For the most part, Roark stayed away from left handers on the inner part of the plate, but let’s not jump the gun. While it looks like this pitch was used on the middle to outer third of the plate to lefties a lot more often than 2014, that doesn’t necessarily mean it didn’t work. Then again, I’m sure you can count the amount of right-handed pitchers that have had success leaving a two-seamer over the middle of the plate to lefties on one hand.

As was—and likely always will be—predictable, Roark’s fastball took a beating in the new location. I could say that the BAA on the pitch was raised from .243 to .303, or I could focus on how opposing lefties have seen a significant power increase (from .149 ISO to a .220 ISO). I could. However, I think the best example of how the sinker has changed lies in the linear pitch weights offered by FanGraphs.

A couple disclaimers, though. For starters, linear type pitch weights don’t differentiate between a pitch thrown to a LHB or a RHB. This means that, since we are talking about just the famous Roark v. Lefties of Major League Baseball case, it isn’t ideal to include how he also pitched against RHB. While it isn’t ideal, it is the best we have, not to mention that he actually pitched better against righties with most of his pitches. It is not likely that any decrease in his linear weight is due to pitching worse against righties.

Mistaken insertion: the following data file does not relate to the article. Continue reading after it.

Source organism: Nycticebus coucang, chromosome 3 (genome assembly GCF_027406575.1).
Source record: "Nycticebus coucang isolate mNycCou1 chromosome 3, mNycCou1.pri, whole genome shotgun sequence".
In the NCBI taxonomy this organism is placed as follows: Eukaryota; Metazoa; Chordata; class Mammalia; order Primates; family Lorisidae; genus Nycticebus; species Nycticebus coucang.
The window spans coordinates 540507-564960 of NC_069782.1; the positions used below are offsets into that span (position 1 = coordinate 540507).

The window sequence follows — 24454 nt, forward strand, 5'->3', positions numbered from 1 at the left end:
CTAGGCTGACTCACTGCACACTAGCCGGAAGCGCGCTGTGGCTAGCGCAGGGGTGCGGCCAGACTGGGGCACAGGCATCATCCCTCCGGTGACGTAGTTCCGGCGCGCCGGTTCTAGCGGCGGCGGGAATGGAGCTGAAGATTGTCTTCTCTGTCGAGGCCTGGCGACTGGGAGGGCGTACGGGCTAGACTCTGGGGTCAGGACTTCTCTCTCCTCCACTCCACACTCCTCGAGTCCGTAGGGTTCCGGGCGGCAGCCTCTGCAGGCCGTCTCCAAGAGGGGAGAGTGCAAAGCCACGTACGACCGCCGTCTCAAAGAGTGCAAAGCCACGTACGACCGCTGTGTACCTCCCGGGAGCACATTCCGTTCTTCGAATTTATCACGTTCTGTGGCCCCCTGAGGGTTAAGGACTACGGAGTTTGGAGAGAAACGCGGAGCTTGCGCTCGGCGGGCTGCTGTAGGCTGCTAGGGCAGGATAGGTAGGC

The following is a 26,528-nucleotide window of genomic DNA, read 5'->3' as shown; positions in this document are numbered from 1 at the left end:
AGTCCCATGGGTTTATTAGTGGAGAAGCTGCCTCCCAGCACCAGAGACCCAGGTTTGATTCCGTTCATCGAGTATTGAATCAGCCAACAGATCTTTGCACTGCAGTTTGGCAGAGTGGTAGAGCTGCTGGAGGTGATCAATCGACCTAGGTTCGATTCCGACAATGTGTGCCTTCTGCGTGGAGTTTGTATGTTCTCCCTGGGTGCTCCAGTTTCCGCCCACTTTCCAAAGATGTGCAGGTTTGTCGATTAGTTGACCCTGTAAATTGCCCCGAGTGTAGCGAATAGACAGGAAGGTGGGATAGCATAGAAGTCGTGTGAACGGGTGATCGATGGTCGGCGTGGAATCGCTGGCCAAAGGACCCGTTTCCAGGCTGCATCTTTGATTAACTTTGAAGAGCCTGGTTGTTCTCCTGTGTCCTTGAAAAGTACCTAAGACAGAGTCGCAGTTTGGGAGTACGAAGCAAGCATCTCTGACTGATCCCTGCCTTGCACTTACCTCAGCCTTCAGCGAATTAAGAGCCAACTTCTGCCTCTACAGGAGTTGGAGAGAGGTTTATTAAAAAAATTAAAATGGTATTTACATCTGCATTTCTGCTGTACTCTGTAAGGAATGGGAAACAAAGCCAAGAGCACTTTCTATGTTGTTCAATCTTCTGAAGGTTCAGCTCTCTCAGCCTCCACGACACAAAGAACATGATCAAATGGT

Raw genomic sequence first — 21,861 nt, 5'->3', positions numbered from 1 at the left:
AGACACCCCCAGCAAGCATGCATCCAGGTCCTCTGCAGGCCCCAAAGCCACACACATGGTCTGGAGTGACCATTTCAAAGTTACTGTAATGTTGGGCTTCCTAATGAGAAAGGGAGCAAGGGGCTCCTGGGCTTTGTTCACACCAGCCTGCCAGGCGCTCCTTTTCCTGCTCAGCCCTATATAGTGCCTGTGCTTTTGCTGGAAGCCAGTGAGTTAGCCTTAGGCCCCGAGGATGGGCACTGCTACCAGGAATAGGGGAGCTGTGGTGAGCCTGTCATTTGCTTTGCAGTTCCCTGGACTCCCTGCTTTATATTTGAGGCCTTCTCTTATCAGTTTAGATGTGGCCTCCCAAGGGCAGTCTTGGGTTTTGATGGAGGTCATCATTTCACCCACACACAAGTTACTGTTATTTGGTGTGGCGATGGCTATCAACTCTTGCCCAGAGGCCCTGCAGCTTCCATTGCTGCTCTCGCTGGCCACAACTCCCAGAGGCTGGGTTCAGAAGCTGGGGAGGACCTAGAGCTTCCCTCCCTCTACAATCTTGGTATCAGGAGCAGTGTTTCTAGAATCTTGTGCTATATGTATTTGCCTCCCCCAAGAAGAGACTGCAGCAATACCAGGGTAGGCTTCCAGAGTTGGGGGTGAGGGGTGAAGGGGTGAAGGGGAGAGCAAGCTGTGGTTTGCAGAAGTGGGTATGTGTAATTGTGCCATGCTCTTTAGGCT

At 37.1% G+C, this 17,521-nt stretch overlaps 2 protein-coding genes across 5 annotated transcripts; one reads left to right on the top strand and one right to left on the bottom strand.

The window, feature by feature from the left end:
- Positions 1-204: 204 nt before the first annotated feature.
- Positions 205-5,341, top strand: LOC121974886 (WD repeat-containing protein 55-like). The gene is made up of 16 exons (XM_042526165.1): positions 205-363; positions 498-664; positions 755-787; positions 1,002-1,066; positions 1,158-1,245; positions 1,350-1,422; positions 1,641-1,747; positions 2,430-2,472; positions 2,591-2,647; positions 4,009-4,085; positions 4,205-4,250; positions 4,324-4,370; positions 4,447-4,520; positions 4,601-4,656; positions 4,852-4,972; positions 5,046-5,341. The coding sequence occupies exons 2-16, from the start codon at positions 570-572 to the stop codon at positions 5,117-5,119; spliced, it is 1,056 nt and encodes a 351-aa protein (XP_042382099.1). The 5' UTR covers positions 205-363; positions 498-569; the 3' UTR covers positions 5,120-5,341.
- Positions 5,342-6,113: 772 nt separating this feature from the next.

Another thing I should mention is that Roark throws only a two-seam fastball. How do I know this? He said so in his interview with Eno Sarris I mentioned earlier. The problem here is that PITCHf/x has categorized the pitch as two separate pitches, one four-seam fastball and one two seam. When it says that, in 2014, he owned a 10.1 wFT and 6.4 wFA know that he did not actually own two fastballs graded that high. He did, however, own one really good fastball that likely graded out somewhere in the middle of the two. When in 2015 both pitches fall to 0.1 and -0.2 in their linear weights, respectively, that should attest to the change that the pitch has undergone.

How on Earth could his two seam go through that kind of change in one year, though?